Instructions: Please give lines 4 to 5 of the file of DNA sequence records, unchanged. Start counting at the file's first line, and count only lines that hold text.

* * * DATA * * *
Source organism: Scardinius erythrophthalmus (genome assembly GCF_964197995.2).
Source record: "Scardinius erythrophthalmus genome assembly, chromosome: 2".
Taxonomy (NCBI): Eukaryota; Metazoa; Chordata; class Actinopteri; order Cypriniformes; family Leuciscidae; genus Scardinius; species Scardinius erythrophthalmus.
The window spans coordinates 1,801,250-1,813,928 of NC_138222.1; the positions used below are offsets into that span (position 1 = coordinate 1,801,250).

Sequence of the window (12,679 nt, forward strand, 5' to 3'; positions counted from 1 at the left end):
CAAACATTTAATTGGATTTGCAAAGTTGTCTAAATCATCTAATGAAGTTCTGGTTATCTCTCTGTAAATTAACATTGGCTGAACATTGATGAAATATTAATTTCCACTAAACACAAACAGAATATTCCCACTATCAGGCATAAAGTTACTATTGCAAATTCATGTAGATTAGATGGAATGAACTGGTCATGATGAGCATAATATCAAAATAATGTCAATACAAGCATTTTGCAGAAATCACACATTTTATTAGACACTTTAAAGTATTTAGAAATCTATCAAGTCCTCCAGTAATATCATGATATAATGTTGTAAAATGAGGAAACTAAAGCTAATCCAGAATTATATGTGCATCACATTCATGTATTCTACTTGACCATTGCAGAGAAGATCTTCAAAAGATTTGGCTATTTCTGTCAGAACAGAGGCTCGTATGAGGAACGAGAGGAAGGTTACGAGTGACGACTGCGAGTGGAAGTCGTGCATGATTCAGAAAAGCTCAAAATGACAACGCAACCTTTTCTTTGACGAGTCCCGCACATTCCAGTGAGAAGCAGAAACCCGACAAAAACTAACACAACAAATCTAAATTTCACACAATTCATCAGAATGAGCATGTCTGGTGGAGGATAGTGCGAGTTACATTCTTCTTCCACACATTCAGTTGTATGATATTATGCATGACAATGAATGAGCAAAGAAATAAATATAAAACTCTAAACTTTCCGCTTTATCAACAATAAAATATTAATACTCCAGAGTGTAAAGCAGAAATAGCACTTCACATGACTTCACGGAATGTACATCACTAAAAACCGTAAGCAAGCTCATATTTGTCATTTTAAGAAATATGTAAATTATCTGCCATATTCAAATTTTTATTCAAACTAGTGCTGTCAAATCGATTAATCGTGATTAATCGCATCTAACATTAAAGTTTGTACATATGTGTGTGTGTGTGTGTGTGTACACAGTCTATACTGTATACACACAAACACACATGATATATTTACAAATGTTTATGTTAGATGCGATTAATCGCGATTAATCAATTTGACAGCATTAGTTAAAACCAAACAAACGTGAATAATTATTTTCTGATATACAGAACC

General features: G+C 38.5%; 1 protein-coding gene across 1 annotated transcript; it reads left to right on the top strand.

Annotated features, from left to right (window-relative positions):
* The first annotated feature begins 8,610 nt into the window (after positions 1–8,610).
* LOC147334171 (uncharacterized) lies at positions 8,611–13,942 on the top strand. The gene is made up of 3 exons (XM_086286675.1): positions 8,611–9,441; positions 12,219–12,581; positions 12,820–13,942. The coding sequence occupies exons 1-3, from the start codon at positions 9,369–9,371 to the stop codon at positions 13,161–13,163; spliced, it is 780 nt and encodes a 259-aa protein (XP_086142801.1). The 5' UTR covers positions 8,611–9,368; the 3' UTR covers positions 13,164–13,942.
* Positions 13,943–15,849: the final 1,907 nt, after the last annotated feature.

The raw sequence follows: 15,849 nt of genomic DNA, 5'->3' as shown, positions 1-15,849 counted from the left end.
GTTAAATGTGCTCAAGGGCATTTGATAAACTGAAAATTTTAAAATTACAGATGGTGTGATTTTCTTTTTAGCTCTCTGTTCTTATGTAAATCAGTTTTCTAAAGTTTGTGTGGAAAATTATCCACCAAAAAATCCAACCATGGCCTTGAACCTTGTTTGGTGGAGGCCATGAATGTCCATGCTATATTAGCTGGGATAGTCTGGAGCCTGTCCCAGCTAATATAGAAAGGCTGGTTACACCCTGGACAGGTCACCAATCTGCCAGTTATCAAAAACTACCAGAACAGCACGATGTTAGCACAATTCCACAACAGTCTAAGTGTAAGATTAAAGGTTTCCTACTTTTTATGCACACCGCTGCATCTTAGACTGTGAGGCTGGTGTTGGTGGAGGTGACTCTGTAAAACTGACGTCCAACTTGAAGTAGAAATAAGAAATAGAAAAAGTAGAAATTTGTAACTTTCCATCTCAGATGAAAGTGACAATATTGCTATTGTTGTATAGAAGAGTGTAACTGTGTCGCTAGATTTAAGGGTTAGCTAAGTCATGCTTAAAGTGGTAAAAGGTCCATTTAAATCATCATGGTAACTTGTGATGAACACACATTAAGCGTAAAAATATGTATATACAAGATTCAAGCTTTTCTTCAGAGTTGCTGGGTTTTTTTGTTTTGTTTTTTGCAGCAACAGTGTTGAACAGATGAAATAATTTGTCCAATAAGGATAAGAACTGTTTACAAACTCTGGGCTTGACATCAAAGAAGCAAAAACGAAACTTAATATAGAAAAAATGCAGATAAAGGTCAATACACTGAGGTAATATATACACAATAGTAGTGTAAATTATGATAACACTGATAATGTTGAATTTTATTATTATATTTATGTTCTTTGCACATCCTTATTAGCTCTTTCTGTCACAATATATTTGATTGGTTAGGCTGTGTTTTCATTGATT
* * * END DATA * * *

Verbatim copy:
The window spans coordinates 1,801,250-1,813,928 of NC_138222.1; the positions used below are offsets into that span (position 1 = coordinate 1,801,250).

Sequence of the window (12,679 nt, forward strand, 5' to 3'; positions counted from 1 at the left end):